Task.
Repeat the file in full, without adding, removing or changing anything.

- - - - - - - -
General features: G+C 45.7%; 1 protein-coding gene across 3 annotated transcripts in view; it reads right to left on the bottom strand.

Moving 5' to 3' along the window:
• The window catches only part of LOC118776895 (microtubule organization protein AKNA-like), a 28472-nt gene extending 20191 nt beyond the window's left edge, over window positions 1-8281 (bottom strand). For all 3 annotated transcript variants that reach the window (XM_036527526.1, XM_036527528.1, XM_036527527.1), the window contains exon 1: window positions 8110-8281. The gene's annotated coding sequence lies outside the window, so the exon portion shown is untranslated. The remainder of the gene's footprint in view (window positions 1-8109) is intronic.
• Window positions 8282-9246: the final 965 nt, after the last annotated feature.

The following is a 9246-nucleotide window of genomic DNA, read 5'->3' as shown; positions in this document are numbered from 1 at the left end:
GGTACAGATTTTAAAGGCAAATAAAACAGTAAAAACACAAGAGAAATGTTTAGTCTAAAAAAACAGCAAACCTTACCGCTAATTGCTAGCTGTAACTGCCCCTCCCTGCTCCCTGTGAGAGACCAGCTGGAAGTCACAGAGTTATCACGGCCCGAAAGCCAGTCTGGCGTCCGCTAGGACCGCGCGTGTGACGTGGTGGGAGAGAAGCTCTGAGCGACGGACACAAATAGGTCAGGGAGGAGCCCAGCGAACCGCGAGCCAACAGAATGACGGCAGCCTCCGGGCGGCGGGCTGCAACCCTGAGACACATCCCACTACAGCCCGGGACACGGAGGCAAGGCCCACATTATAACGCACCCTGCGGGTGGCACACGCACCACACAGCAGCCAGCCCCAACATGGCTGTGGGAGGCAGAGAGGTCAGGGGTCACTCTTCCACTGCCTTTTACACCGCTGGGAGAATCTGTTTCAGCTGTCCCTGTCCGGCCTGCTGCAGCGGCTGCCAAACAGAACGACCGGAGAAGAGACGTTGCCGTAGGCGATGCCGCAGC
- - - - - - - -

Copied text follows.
General features: G+C 45.7%; 1 protein-coding gene across 3 annotated transcripts in view; it reads right to left on the bottom strand.

Moving 5' to 3' along the window:
• The window catches only part of LOC118776895 (microtubule organization protein AKNA-like), a 28472-nt gene extending 20191 nt beyond the window's left edge, over window positions 1-8281 (bottom strand). For all 3 annotated transcript variants that reach the window (XM_036527526.1, XM_036527528.1, XM_036527527.1), the window contains exon 1: window positions 8110-8281. The gene's annotated coding sequence lies outside the window, so the exon portion shown is untranslated. The remainder of the gene's footprint in view (window positions 1-8109) is intronic.
• Window positions 8282-9246: the final 965 nt, after the last annotated feature.

The following is a 9246-nucleotide window of genomic DNA, read 5'->3' as shown; positions in this document are numbered from 1 at the left end:
GGTACAGATTTTAAAGGCAAATAAAACAGTAAAAACACAAGAGAAATGTTTAGTCTAAAAAAACAGCAAACCTTACCGCTAATTGCTAGCTGTAACTGCCCCTCCCTGCTCCCTGTGAGAGACCAGCTGGAAGTCACAGAGTTATCACGGCCCGAAAGCCAGTCTGGCGTCCGCTAGGACCGCGCGTGTGACGTGGTGGGAGAGAAGCTCTGAGCGACGGACACAAATAGGTCAGGGAGGAGCCCAGCGAACCGCGAGCCAACAGAATGACGGCAGCCTCCGGGCGGCGGGCTGCAACCCTGAGACACATCCCACTACAGCCCGGGACACGGAGGCAAGGCCCACATTATAACGCACCCTGCGGGTGGCACACGCACCACACAGCAGCCAGCCCCAACATGGCTGTGGGAGGCAGAGAGGTCAGGGGTCACTCTTCCACTGCCTTTTACACCGCTGGGAGAATCTGTTTCAGCTGTCCCTGTCCGGCCTGCTGCAGCGGCTGCCAAACAGAACGACCGGAGAAGAGACGTTGCCGTAGGCGATGCCGCAGC